The PRSA offers the following definition of public relations: “…a strategic communication process which builds mutually beneficial relationships between organisations as well as their publics.” When most of us think about public relations, we see a corporate individual with slightly dishevelled hair, answering multiple telephones at once while cradling wads of paperwork under their arms. Yes, the PR professional is tested thoroughly during times of crisis, but their job is so much more than merely stomping out media fires and sending press releases. Let’s have a look at five crucial aspects of the public relations profession:
It’s all about relationships
As the name suggestions, PR has a lot to do with relationships. It is the public relations professional’s sole responsibility to establish and nurture relationships between all stakeholders involved. This goes further than just the relationship between a brand and its target audiences. The PR professional needs to look after all relationships that affect the organisation and external stakeholders including suppliers, financial institutions, etc.
Most professions require PR
While most organisations strive to put their best foot forward and deliver excellent customer service at all times, problems can arise in the blink of an eye. Public perception of a brand can make or break the company, so it pays to have a professional relationship manager that can manage perceptions before hearsay causes irreparable damage. Any brand that deals with the public at any point, from police officers to shopping centres, should ideally have a public relations professional on call.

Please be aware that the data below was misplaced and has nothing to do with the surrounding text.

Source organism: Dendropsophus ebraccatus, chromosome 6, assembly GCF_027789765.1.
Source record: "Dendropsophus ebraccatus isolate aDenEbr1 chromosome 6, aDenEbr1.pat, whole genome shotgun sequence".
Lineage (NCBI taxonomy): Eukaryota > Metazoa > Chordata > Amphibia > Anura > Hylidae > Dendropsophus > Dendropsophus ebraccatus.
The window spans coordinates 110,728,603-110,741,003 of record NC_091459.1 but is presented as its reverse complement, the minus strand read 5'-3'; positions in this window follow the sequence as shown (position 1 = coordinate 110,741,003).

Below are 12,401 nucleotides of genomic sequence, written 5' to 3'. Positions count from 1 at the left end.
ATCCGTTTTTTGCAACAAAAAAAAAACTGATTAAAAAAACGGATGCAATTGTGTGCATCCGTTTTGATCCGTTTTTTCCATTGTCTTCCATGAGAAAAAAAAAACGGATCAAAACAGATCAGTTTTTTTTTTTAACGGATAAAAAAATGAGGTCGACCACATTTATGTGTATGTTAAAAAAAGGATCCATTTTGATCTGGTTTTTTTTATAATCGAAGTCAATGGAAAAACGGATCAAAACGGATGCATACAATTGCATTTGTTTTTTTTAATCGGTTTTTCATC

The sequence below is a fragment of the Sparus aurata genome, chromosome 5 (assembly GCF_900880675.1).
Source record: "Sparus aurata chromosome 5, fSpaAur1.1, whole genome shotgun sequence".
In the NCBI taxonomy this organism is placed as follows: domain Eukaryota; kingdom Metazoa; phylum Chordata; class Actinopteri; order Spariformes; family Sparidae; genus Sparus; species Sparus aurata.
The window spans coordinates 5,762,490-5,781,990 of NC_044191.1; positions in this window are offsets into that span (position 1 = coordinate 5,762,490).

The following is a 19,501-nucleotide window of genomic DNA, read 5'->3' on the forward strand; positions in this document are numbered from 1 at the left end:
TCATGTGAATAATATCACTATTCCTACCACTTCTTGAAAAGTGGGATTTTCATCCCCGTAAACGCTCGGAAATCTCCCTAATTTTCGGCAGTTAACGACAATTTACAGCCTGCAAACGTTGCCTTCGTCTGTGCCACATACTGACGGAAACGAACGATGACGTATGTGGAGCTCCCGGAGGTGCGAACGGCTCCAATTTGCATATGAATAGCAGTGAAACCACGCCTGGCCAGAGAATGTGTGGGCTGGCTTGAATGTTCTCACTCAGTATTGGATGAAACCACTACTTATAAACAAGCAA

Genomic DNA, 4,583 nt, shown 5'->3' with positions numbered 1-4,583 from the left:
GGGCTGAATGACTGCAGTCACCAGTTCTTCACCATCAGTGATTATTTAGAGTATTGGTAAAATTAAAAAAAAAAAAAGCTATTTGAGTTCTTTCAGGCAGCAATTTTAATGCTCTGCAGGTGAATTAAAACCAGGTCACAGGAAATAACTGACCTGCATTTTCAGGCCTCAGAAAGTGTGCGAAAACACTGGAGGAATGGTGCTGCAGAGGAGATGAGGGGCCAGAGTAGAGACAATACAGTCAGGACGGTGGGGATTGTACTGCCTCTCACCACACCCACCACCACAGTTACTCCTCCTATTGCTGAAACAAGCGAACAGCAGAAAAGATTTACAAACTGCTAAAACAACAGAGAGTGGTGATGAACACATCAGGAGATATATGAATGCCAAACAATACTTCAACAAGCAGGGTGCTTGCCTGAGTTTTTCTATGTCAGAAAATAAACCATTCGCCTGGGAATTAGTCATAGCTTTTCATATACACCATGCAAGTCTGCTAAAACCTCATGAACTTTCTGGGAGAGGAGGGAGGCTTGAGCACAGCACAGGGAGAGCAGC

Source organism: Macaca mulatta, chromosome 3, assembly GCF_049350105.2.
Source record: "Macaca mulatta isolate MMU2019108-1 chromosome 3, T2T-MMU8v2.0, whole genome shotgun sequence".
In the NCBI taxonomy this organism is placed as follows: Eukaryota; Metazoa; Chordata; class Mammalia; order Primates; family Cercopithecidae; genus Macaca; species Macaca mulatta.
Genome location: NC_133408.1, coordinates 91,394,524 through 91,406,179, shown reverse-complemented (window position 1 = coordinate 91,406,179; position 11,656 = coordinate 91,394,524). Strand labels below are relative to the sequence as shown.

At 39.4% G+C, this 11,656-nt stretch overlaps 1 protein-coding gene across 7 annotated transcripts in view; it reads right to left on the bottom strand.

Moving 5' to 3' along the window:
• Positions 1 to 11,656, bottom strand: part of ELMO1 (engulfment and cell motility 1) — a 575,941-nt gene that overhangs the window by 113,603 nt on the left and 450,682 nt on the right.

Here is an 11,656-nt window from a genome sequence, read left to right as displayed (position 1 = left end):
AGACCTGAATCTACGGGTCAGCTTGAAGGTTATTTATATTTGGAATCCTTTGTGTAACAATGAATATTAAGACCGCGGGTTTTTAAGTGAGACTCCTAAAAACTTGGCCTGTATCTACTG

Communication skills are key
All relationships require open and honest communication to have any chance of success. How we communicate a message will either create understanding or leave our audiences scratching their heads. So, PR might be about nurturing relationships, but that cannot happen without effective two-way communication. Networking is also vitally important, as rubbing shoulders with fellow industry players and media representatives facilitates the sharing of information, allowing a PR professional to stay ‘in the know’ as it were.
Ethics should drive PR decisions
A public relations pro should know the company’s vision and mission statements off by heart. We live in the age of honest economies, where customers refuse to support brands that don’t act ethically and with strong values. The PR representative is the public-facing loudspeaker for the organisation, so they should embody its values and perform their duties in an ethical, socially acceptable manner.
Multiple functions within PR
Today’s public relations professional leverages both traditional and digital PR activities to achieve their objectives. These include:
- Writing and distributing press releases to disseminate information
- Crafting and implementing crisis communication strategies
- Expanding business contacts by networking
- Hosting special events for community outreach and media relations
- Conduct periodic market research on the organisation and its industry
- Planning social media promotions and responding to negative online opinions
- Writing speeches for organisation representatives
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